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  • Kristin Ramey

Sheepy Data

I love my sheepies. Almost as much as I love sheepies, I love SPREADSHEETS.

I have 15 years of data about my sheep flock. Which moms are the best, who gives me triplets, twins and singles. How big my sheep will get based on their age and if they are male, female; triplet, twin or single; bottle fed or not. I use this data to plan their butcher dates, to plan with ewe lambs get to stay to be new breeders, and which ewes are ready to go afield.

All this data helps me manage my flock. One of the data points I recently put together was WHO makes up my flock? My original ladies are all gone. For a variety of reasons, that first year when we bought Laverne and Shirley; Carol, Alice, Jan, Marcia and Cindy; Pretty Princess Penelope, Lucy, Ethel Gertude, Daphne and Velma - They have all since passed. Some after a long life of producing on the farm, some because of illness, injury or mishap along the way. Shirley birthed us 18 lambs! Carol passed before she ever got pregnant.

Over the years, Shirley has stood out as the matriarch of the entire flock. 18 lambs born on the farm, and I still have 1 of her daughters, 3 granddaughters and 2 great-granddaughters of hers on the farm! WOWEE!

So I decided to do some math and see what percentage of my flock genetics are from Shirley. To determine that, I needed to look at the path of the papas, too. I assumed we had a lot of Shirley in our flock, to the point I was actually concerned it was too much!

Boy was I wrong.

First, the largest percentage of flock genetics STILL comes from outside sources. I have many ewes that I did buy off the farm - Meg, Ash and Freckles came from a friend. Onyx and Elsa were recent purchases. Toilet Sparkle came from a neighbor. That's as many ewes on the farm from external sources than came from Shirley.

The other piece of the pie is the father side. Many of my rams were born on the farm. Sometimes we bring them in from the outside, so more external parentage there.

39% of my flock genetics are externa. I still figured Shirley was the next biggest. But by chance, and not by design - my ewe Jan actually has a higher percentage of flock genetics than Shirley. WHAT? I only have 3 ewes on the farm that can claim a family tree with Jan. But in the research, I discovered that of these ewes, 6 of them can claim their father came from Jan's family tree!! Only 1 ewe can claim their father came from Shirley's family tree.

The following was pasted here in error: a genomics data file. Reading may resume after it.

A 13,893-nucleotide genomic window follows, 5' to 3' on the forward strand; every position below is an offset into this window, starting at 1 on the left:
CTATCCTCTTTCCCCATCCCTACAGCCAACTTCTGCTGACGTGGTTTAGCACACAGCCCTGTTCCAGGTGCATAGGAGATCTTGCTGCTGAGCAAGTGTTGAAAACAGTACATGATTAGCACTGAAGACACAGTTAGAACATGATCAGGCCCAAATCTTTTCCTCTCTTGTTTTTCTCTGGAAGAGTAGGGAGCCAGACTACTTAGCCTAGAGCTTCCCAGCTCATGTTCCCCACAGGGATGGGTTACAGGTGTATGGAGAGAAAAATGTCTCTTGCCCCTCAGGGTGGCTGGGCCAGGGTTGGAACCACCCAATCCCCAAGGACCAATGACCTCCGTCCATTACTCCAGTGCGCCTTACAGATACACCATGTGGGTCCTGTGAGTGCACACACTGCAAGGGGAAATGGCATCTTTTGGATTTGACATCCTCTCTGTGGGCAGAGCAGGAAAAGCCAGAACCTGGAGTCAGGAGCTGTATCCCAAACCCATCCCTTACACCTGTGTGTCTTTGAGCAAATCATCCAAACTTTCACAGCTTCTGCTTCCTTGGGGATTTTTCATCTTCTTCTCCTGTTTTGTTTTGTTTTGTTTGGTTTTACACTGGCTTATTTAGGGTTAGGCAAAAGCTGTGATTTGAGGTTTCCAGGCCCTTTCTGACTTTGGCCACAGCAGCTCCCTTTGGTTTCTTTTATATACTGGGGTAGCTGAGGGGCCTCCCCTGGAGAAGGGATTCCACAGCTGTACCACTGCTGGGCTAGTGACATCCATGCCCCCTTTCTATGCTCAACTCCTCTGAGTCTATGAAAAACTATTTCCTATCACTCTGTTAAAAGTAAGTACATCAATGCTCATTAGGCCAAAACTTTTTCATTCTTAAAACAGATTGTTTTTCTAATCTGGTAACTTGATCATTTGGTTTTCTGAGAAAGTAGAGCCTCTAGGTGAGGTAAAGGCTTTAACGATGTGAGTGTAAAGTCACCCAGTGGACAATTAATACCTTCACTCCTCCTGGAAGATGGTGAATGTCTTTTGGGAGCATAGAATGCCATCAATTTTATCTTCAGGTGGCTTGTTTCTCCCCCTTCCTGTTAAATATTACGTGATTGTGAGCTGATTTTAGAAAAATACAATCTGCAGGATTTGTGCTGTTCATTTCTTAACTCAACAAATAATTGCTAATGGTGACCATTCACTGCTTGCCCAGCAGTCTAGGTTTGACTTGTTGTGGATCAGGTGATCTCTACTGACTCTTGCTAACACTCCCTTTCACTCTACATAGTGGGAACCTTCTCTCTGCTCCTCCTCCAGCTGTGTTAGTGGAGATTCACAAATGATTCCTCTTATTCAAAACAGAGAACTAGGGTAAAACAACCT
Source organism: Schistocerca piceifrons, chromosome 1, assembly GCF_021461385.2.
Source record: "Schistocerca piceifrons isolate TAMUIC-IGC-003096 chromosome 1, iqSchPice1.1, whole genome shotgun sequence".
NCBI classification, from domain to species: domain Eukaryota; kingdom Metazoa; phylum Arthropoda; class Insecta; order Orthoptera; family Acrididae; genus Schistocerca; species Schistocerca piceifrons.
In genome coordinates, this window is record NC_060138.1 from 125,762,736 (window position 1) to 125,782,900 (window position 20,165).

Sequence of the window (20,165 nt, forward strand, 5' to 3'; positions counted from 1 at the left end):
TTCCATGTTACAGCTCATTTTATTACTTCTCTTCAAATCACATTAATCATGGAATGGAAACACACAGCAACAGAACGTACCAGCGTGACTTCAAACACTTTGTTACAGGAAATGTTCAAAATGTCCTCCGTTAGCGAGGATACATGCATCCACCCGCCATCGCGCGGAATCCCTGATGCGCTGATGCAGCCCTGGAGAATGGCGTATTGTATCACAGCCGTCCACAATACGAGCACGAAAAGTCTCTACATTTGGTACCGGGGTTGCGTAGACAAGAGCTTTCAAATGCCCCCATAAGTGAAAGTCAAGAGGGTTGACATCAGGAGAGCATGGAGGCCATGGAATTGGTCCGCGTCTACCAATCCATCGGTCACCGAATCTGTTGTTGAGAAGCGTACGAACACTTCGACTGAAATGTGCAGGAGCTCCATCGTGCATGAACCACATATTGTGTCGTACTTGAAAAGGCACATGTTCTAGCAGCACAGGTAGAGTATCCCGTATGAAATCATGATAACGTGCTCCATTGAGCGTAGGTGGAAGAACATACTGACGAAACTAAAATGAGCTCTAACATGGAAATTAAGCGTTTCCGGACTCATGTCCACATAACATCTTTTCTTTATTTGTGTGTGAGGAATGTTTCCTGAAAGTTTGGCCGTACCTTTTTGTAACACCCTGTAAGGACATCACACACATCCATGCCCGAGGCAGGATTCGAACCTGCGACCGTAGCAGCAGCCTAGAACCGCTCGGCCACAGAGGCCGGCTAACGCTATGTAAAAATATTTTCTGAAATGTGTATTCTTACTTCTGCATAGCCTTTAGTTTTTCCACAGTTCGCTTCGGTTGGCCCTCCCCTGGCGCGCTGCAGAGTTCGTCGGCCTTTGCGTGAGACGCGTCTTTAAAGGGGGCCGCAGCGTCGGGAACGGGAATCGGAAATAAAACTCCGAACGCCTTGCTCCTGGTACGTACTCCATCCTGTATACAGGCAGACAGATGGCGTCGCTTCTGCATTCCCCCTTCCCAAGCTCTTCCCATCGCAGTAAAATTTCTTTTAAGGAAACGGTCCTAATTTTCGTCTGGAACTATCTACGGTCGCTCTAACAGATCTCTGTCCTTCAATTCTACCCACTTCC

That gives Jan the 20% flock percentage edge over Shirley's 15%

Now, Shirley may well take the cake in the future. Again, we have 6 ewes still on the farm that are related to Shirley. So many more options for rams to be flock papas for future ewes, as well as more ewes to stick around from Shirley's offspring.

The best producing ewe on the farm is Shirley's daughter, Persephone. Whereas Shirley produced 18 lambs in 11.5 years, Persephone has produced 23 lambs in 8 years, and we are hoping to keep her to 11 years as well. She's a solid mama. She just gave us another batch of triplets.

I wanted to make sure I wasn't inevitably creating an in-breeding situation from having too many of Shirley's offspring on the farm. So far, looks good. I bring in enough outside genetics to keep things fresh. The only downside to all my spreadsheeting is that I have successfully selected the best group of ewes. It's getting harder and harder to find ones that underperform that are ready to leave the farm. I always have a running list of who I want to keep ewes back from, so I am always eager to add more. But the 20-25 ewe size seems to be the limit for our pasture. We've had 46 lambs born this year, so far, with more pregnant mamas to give us lambs this fall. I like to keep 1 or 2 back each year, to keep the flock young. My oldest is 8.5 years, so certainly not very old, so age isn't a factor this year. I've got one underperformer, but she hasn't been on the farm long enough to really judge. If she gives me a single again, she'll move on to freezer camp, and make way for another ewe lamb to get to stay on the farm!

Thanks for endulging me on my little spreadsheet journey.

Here's my flock percentage as a reference

And a picture of lambies for your time!

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